Can a ‘Healthy’ Spice Like Ginger Be Unhealthy? Know Side-Effects Of Ginger And The Right Dosage

Ginger is typically a plant with leafy stems and consisting of yellowish-green flowers. Know how much of it is healthy to consume.

 Onlymyhealth Staff Writer
Healthy DietWritten by: Onlymyhealth Staff WriterPublished at: Dec 28, 2020Updated at: Dec 29, 2020
Can a ‘Healthy’ Spice Like Ginger Be Unhealthy? Know Side-Effects Of Ginger And The Right Dosage

Winters are down the line and while the weather offers us a bounty in terms of chilly mornings, warm beverages and relaxing by the fireplace, cold, cough and fevers are possible signs too. It is common to catch a cold in winters and we look for a host of measures including homemade remedies, medication and adequate food to bring us relief from cold and settle for the chill. Scientifically as the temperature lowers down, and the atmosphere begins to cool, the body starts to reduce heat and certain changes are witnessed when our bodies try to adapt to colder conditions. Individuals start to face changes at the onset of new weather by developing a sore throat. In most of the cases, people do not tend to treat the condition in the hope of healing on its own. But, some cases may develop to raise further complications leading to strep throat in the form of swollen lymph nodes

A sore throat is the first indication that an individual is suffering from a severe cold. The disease is one of the most common winter diseases is usually caused due to viral infections. Sore throat is common in winters while there are several factors leading to the disease. A bacterium known as streptococcus is responsible for the condition as is the case with a sore throat. A sore throat can be caused by a multitude of factors including allergies, air pollutants, indoor dryness, or tumours in the throat. Speaking of sore throat, we can recollect our days back from childhood when our grandmother fed us with an enriching concoction of ginger, tulsi leaves and jaggery to keep us warm. The technique is old and the ingredients used help generate heat in the body.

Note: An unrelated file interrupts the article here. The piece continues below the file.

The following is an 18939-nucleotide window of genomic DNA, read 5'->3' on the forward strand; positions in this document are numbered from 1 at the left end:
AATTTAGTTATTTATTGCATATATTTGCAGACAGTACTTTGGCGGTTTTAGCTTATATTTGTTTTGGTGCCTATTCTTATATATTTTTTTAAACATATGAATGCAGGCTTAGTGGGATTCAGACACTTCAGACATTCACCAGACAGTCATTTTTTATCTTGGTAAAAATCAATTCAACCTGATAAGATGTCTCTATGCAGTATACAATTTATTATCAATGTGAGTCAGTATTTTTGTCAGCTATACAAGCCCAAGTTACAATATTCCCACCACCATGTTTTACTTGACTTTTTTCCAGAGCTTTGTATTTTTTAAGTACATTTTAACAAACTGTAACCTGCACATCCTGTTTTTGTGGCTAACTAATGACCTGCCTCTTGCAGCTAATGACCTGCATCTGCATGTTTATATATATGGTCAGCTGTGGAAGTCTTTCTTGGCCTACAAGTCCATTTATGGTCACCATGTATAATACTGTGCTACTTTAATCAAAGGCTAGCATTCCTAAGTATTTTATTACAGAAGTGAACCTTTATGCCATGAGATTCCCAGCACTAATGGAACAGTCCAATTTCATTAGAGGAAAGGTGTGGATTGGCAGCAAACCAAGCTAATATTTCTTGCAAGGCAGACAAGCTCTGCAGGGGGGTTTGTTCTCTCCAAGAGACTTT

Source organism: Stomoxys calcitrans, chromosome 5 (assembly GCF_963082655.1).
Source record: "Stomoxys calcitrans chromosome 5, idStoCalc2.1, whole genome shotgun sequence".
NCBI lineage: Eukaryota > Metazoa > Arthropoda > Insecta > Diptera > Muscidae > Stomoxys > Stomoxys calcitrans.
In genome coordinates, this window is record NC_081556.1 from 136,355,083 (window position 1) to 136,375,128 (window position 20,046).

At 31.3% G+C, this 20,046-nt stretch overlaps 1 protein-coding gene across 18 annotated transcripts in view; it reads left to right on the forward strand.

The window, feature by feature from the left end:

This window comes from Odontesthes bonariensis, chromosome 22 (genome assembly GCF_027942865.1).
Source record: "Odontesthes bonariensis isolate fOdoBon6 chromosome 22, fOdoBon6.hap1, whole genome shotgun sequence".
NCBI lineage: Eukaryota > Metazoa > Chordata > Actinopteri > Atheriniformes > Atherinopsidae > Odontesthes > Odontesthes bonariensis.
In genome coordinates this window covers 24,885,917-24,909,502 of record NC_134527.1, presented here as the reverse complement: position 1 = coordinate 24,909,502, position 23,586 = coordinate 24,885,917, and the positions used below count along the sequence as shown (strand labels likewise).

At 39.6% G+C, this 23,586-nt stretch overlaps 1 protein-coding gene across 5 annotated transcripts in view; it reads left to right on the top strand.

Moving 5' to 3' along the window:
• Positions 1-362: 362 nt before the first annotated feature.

The plant is widely found in warmer parts of Asia, in countries such as China, Japan and India, but is grown in parts of South America and Africa as well. Thus, grown in many portions across the globe, ginger, notably is one of the earliest recorded spices to be cultivated and exported from parts of southwest India. The plant is used for treating types of nausea and vomiting. It is also helpful in treating menstrual cramps, osteoarthritis, diabetes, migraine headaches, and other conditions, however, there is no enough evidence to support the efficacy in these conditions. Ginger is used as a flavouring agent in foods and beverages. The spice is widely used in manufacturing to generate fragrance in soaps and cosmetics. One of the chemicals present in ginger is used as an element in laxatives, anti-gas and antacid medications. 

Also Read: Troubled Due To Mouth Ulcers? Get Respite With These Home Remedies

Ginger: Daily Uses

Ginger: Daily Uses